Specifies the default gap between the cells in the grid and are thus overriding the platform default value. The gaps are specified as a BoundSize. See above.
Example: "gap 5px 10px" or "gap unrel rel" or "gapx 5dlu" or "gapx 10::50" or "gapy 0:rel:null" or "gap 10! 10!".

debug [millis]
Turns on debug painting for the container. This will lead to an active repaint every millis milliseconds. Default value is 1000 (once every second).
Example: "debug" or "debug 4000".

nogrid
Puts the layout in a flow-only mode. All components in the flow direction will be put in the same cell and will thus not be aligned with component in other rows/columns. For normal horizontal flow this is the same as to say that all component will be put in the first and only column.
Example: "nogrid".

novisualpadding
Turns off padding of visual bounds (e.g. compensation for drop shadows)
Example: "novisualpadding".

fill or fillx or filly
Claims all available space in the container for the columns and/or rows. At least one component need to have a "grow" constaint for it to fill the container. The space will be divided equal, though honoring "growpriority". If no columns/rows has "grow" set the grow weight of the componets in the rows/columns will migrate to that row/column.
Example: "fill" or "fillx" or "filly"

ins/insets ["dialog"] or ["panel"] or [top/all [left] [bottom] [right]]
Specified the insets for the laid out container. The gaps before/after the first/last column/row is always discarded and replaced by these layout insets. This is the same thing as setting an EmptyBorder on the container but without removing any border already there. Default value is "panel" (or zero if there are docking components). The size of "dialog" and "panel" insets is returned by the current PlatformConverter. The inset values all around can also be set explicitly for one or more sides. Insets on sides that are set to "null" or "n" will get the default values provided by the PlatformConverter. If less than four sides are specified the last value will be used for the remaining side. The gaps are specified as a UnitValue. See above.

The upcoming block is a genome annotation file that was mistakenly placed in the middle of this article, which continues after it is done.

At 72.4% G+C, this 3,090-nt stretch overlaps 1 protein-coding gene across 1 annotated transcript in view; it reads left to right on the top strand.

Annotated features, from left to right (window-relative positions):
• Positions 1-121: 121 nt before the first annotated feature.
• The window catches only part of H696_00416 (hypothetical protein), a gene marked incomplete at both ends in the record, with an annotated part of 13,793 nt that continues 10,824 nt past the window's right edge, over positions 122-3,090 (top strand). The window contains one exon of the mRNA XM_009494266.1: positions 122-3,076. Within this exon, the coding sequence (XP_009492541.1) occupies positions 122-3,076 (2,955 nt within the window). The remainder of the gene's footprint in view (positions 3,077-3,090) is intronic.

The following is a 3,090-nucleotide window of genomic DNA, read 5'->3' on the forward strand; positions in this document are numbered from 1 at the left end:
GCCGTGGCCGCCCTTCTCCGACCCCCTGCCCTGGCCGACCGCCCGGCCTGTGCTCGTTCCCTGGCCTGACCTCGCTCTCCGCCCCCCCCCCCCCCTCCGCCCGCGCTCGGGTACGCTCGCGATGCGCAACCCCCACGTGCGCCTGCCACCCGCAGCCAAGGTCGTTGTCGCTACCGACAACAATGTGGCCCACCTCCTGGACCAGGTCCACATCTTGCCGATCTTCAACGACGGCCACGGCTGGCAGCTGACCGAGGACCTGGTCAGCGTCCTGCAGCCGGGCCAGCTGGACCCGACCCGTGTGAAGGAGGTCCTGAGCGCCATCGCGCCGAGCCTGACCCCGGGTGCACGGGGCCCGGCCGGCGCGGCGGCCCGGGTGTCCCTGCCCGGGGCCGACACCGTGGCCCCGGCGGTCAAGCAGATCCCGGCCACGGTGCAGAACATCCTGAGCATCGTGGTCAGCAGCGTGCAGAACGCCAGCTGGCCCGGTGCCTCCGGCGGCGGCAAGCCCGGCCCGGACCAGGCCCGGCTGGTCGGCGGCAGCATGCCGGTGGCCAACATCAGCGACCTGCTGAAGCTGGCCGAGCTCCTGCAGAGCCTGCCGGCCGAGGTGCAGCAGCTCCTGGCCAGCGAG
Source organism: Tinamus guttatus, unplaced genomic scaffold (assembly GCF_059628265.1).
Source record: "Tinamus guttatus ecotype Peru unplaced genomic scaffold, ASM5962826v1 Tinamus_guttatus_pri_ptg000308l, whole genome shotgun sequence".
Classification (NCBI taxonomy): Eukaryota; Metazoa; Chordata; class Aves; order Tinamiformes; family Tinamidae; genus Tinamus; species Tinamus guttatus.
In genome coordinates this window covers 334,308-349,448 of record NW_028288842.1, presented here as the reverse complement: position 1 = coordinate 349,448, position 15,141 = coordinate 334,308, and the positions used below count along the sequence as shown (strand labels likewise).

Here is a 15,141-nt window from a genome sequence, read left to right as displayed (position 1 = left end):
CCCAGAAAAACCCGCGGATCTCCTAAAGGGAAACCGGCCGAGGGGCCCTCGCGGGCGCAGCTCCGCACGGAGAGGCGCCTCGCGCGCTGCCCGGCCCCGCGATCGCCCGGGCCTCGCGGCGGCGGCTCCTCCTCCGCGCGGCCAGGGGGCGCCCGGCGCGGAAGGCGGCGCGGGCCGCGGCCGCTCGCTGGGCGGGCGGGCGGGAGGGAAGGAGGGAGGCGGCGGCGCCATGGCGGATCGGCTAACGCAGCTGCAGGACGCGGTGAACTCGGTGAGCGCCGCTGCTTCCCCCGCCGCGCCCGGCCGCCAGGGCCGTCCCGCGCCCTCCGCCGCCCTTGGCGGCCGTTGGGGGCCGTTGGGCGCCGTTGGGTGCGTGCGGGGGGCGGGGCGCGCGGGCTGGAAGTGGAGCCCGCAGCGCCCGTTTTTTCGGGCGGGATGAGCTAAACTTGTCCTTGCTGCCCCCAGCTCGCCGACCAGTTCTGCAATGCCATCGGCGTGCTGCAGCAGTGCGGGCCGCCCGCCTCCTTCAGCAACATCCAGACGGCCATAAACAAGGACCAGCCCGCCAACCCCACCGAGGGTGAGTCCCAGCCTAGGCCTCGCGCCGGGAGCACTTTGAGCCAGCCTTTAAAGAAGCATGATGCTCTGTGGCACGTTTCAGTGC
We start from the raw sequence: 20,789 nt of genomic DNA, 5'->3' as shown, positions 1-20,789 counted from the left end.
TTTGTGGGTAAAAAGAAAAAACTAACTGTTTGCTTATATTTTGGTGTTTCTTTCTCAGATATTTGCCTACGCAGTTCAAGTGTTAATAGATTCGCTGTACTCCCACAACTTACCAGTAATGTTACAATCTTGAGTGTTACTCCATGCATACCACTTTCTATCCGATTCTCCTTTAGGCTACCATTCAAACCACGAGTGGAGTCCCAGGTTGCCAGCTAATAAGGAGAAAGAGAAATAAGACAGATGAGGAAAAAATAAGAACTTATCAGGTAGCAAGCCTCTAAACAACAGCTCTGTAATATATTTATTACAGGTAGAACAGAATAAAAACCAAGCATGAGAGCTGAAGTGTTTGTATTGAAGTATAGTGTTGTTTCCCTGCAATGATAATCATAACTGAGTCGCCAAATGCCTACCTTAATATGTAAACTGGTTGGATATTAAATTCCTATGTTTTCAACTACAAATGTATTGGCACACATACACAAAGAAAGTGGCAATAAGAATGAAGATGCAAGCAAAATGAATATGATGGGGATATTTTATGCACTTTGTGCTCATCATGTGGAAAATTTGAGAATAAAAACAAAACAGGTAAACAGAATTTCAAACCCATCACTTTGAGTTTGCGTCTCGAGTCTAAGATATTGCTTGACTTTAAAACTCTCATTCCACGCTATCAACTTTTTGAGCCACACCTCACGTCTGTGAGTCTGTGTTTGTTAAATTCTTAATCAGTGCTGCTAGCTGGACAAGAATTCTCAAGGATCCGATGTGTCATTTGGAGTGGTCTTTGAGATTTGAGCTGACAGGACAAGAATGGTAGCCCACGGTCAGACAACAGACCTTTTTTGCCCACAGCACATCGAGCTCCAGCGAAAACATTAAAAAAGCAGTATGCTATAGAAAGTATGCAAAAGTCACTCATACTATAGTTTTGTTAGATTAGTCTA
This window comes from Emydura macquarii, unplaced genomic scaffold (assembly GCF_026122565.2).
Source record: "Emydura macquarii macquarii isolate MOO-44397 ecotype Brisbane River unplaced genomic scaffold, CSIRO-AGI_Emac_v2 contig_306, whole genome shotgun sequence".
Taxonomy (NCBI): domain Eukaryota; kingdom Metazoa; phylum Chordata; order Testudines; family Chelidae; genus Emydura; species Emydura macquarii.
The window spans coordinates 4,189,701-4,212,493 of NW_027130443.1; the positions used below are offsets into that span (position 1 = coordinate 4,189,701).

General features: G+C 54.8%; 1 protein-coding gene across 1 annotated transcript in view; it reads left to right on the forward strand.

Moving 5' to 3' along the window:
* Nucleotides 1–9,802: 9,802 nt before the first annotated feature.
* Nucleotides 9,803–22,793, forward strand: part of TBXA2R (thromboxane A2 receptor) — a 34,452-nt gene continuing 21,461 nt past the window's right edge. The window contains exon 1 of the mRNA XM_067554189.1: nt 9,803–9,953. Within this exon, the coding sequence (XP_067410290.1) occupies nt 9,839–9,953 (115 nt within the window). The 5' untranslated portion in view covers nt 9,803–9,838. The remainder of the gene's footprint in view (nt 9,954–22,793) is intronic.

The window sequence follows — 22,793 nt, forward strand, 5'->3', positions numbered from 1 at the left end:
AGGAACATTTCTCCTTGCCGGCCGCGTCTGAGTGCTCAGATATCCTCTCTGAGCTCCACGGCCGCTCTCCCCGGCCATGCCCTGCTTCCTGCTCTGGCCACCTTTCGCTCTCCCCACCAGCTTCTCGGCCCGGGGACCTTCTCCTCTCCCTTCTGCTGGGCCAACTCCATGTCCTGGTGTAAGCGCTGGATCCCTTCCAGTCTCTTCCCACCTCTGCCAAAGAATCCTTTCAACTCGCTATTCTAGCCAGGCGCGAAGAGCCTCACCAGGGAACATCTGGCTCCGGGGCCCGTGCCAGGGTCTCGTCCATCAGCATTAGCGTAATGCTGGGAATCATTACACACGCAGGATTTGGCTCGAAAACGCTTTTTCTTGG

Example: "insets dialog" or "ins 0" or "insets 10 n n n" or "insets 10 20 30 40".

flowy
Puts the layout in vertical flow mode. This means that the next cell is normally below and the next component will be put there instead of to the right. Default is horizontal flow.
Example: "flowy"

al/align alignx [aligny] or aligny/ay aligny or aligny/ax alignx
Specifies the alignment for the laid out components as a group. If the total bounds of all laid out components does not fill the entire container the align value is used to position the components within the container without changing their relative positions. The alignment can be specified as a UnitValue or AlignKeyword. See above. If an AlignKeyword is used the "align" keyword can be omitted.
Example: "align 50% 50%" or "aligny top" or "alignx leading" or "align 100px" or "top, left" or "aligny baseline"

ltr/lefttoright or rtl/righttoleft
Overrides the container's ComponentOrientation property for this layout. Normally this value is dependant on the Locale that the application is running. This constraint overrides that value.
Example: "ltr" or "lefttoright" or "rtl"

ttb/toptobottom or btt/bottomtotop
Specifies if the components should be added in the grid bottom-to-top or top-to-bottom. This value is not picked up from the container and is top-to-bottom by default.
Example: "ttb" or "toptobottom" or "btt"

hidemode
Sets the default hide mode for the layout. This hide mode can be overridden by the component constraint. The hide mode specified how the layout manager should handle a component that isn't visible. The modes are:
0 - Default. Means that invisible components will be handled exactly as if they were visible.
1 - The size of an invisible component will be set to 0, 0.
2 - The size of an invisible component will be set to 0, 0 and the gaps will also be set to 0 around it.
3 - Invisible components will not participate in the layout at all and it will for instance not take up a grid cell.
Example: "hidemode 1"

nocache
Instructs the layout engine to not use caches. This should normally only be needed if the "%" unit is used as it is a function of the parent size. If you are experiencing revalidation problems you can try to set this constraint.
Example: "nocache"